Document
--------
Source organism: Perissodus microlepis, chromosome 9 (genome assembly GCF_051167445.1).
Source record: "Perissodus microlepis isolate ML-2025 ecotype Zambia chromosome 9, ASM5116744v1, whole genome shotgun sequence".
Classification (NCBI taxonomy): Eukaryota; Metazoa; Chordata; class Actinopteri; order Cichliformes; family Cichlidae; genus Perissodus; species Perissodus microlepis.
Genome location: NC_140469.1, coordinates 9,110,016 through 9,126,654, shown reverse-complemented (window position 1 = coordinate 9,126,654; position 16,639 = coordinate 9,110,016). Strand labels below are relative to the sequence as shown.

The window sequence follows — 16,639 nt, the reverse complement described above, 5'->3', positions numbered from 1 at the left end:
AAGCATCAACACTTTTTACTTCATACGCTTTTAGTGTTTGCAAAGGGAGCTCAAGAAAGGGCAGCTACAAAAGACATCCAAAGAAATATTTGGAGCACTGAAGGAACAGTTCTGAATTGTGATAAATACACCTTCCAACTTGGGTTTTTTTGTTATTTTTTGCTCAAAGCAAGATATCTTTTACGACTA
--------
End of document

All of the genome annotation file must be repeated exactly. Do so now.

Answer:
Source organism: Perissodus microlepis, chromosome 9 (genome assembly GCF_051167445.1).
Source record: "Perissodus microlepis isolate ML-2025 ecotype Zambia chromosome 9, ASM5116744v1, whole genome shotgun sequence".
Classification (NCBI taxonomy): Eukaryota; Metazoa; Chordata; class Actinopteri; order Cichliformes; family Cichlidae; genus Perissodus; species Perissodus microlepis.
Genome location: NC_140469.1, coordinates 9,110,016 through 9,126,654, shown reverse-complemented (window position 1 = coordinate 9,126,654; position 16,639 = coordinate 9,110,016). Strand labels below are relative to the sequence as shown.

The window sequence follows — 16,639 nt, the reverse complement described above, 5'->3', positions numbered from 1 at the left end:
AAGCATCAACACTTTTTACTTCATACGCTTTTAGTGTTTGCAAAGGGAGCTCAAGAAAGGGCAGCTACAAAAGACATCCAAAGAAATATTTGGAGCACTGAAGGAACAGTTCTGAATTGTGATAAATACACCTTCCAACTTGGGTTTTTTTGTTATTTTTTGCTCAAAGCAAGATATCTTTTACGACTA